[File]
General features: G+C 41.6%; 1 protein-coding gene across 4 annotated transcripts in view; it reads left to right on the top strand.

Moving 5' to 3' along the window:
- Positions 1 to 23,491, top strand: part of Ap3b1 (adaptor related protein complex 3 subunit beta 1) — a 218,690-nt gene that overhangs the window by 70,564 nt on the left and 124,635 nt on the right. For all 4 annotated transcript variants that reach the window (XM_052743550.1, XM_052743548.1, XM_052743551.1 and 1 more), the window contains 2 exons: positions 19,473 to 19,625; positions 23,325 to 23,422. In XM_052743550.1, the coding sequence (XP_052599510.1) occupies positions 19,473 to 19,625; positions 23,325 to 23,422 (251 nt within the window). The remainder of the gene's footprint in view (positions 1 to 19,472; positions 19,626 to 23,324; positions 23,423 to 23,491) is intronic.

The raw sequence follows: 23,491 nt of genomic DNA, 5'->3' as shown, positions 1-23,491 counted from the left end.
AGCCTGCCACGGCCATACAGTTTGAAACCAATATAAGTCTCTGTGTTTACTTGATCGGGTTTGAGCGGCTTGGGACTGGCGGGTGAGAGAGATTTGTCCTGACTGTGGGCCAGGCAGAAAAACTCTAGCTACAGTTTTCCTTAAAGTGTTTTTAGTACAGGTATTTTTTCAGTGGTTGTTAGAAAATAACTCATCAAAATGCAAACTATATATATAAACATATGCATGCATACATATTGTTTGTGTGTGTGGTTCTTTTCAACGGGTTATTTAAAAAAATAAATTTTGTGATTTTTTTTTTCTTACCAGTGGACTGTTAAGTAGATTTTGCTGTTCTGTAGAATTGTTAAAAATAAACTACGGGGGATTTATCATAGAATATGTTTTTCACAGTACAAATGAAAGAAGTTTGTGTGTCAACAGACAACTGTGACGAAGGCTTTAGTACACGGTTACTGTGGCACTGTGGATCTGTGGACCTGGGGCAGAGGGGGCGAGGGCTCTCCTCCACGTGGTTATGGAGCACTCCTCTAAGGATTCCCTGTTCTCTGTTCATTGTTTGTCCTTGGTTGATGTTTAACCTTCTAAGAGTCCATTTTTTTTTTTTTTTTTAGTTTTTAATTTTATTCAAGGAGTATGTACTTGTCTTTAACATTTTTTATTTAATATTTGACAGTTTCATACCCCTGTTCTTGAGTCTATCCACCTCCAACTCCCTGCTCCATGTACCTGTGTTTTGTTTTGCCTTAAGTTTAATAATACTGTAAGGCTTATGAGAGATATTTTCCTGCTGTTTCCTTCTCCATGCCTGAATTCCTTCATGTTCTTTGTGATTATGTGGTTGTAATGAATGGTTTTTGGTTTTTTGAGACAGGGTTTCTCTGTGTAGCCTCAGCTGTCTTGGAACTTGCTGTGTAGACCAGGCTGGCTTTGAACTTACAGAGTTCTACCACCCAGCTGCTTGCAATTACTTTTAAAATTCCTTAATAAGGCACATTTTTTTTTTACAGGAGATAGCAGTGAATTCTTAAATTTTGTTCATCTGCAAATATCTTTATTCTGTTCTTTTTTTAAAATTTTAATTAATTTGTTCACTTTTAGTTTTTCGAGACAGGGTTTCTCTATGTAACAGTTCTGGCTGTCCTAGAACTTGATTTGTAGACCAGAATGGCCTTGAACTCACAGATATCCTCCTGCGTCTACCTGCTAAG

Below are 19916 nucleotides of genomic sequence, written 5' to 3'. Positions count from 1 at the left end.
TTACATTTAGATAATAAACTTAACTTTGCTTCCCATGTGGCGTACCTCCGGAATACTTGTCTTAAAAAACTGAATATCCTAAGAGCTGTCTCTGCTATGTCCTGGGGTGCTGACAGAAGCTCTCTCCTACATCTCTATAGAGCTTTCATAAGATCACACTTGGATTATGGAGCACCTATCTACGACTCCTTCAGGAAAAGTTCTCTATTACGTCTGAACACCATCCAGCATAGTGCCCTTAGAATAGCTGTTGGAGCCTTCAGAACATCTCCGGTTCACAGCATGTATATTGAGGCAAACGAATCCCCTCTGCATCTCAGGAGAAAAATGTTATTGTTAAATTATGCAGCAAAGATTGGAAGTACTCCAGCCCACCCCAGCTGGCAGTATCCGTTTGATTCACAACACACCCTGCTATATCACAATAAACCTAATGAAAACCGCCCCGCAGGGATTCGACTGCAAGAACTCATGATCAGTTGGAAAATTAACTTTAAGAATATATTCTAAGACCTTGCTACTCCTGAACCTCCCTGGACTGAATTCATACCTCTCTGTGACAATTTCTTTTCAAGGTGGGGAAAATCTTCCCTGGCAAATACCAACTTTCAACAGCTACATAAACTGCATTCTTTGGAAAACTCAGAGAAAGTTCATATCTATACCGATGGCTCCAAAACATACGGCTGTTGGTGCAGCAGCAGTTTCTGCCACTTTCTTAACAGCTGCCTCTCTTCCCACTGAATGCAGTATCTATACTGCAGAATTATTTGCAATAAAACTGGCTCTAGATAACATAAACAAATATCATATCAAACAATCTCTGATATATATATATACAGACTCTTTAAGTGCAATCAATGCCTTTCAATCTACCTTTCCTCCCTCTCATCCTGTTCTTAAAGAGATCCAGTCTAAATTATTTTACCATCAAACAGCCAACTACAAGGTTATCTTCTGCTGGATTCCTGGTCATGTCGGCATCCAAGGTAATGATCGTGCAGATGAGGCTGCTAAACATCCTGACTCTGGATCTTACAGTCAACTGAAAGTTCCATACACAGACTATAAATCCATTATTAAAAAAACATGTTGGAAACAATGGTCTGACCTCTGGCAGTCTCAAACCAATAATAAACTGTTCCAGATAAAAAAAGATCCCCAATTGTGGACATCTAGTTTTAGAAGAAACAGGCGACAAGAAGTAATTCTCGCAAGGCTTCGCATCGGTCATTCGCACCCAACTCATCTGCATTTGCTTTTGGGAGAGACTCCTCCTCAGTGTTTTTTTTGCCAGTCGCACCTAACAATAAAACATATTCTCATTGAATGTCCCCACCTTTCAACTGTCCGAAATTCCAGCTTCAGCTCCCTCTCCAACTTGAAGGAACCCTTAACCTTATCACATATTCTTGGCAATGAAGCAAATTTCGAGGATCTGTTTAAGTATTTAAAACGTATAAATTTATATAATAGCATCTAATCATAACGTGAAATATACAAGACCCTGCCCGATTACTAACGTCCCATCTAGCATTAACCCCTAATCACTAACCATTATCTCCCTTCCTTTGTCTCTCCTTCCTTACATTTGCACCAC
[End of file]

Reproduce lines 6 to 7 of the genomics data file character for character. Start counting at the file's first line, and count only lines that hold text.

Below are 19916 nucleotides of genomic sequence, written 5' to 3'. Positions count from 1 at the left end.
TTACATTTAGATAATAAACTTAACTTTGCTTCCCATGTGGCGTACCTCCGGAATACTTGTCTTAAAAAACTGAATATCCTAAGAGCTGTCTCTGCTATGTCCTGGGGTGCTGACAGAAGCTCTCTCCTACATCTCTATAGAGCTTTCATAAGATCACACTTGGATTATGGAGCACCTATCTACGACTCCTTCAGGAAAAGTTCTCTATTACGTCTGAACACCATCCAGCATAGTGCCCTTAGAATAGCTGTTGGAGCCTTCAGAACATCTCCGGTTCACAGCATGTATATTGAGGCAAACGAATCCCCTCTGCATCTCAGGAGAAAAATGTTATTGTTAAATTATGCAGCAAAGATTGGAAGTACTCCAGCCCACCCCAGCTGGCAGTATCCGTTTGATTCACAACACACCCTGCTATATCACAATAAACCTAATGAAAACCGCCCCGCAGGGATTCGACTGCAAGAACTCATGATCAGTTGGAAAATTAACTTTAAGAATATATTCTAAGACCTTGCTACTCCTGAACCTCCCTGGACTGAATTCATACCTCTCTGTGACAATTTCTTTTCAAGGTGGGGAAAATCTTCCCTGGCAAATACCAACTTTCAACAGCTACATAAACTGCATTCTTTGGAAAACTCAGAGAAAGTTCATATCTATACCGATGGCTCCAAAACATACGGCTGTTGGTGCAGCAGCAGTTTCTGCCACTTTCTTAACAGCTGCCTCTCTTCCCACTGAATGCAGTATCTATACTGCAGAATTATTTGCAATAAAACTGGCTCTAGATAACATAAACAAATATCATATCAAACAATCTCTGATATATATATATACAGACTCTTTAAGTGCAATCAATGCCTTTCAATCTACCTTTCCTCCCTCTCATCCTGTTCTTAAAGAGATCCAGTCTAAATTATTTTACCATCAAACAGCCAACTACAAGGTTATCTTCTGCTGGATTCCTGGTCATGTCGGCATCCAAGGTAATGATCGTGCAGATGAGGCTGCTAAACATCCTGACTCTGGATCTTACAGTCAACTGAAAGTTCCATACACAGACTATAAATCCATTATTAAAAAAACATGTTGGAAACAATGGTCTGACCTCTGGCAGTCTCAAACCAATAATAAACTGTTCCAGATAAAAAAAGATCCCCAATTGTGGACATCTAGTTTTAGAAGAAACAGGCGACAAGAAGTAATTCTCGCAAGGCTTCGCATCGGTCATTCGCACCCAACTCATCTGCATTTGCTTTTGGGAGAGACTCCTCCTCAGTGTTTTTTTTGCCAGTCGCACCTAACAATAAAACATATTCTCATTGAATGTCCCCACCTTTCAACTGTCCGAAATTCCAGCTTCAGCTCCCTCTCCAACTTGAAGGAACCCTTAACCTTATCACATATTCTTGGCAATGAAGCAAATTTCGAGGATCTGTTTAAGTATTTAAAACGTATAAATTTATATAATAGCATCTAATCATAACGTGAAATATACAAGACCCTGCCCGATTACTAACGTCCCATCTAGCATTAACCCCTAATCACTAACCATTATCTCCCTTCCTTTGTCTCTCCTTCCTTACATTTGCACCAC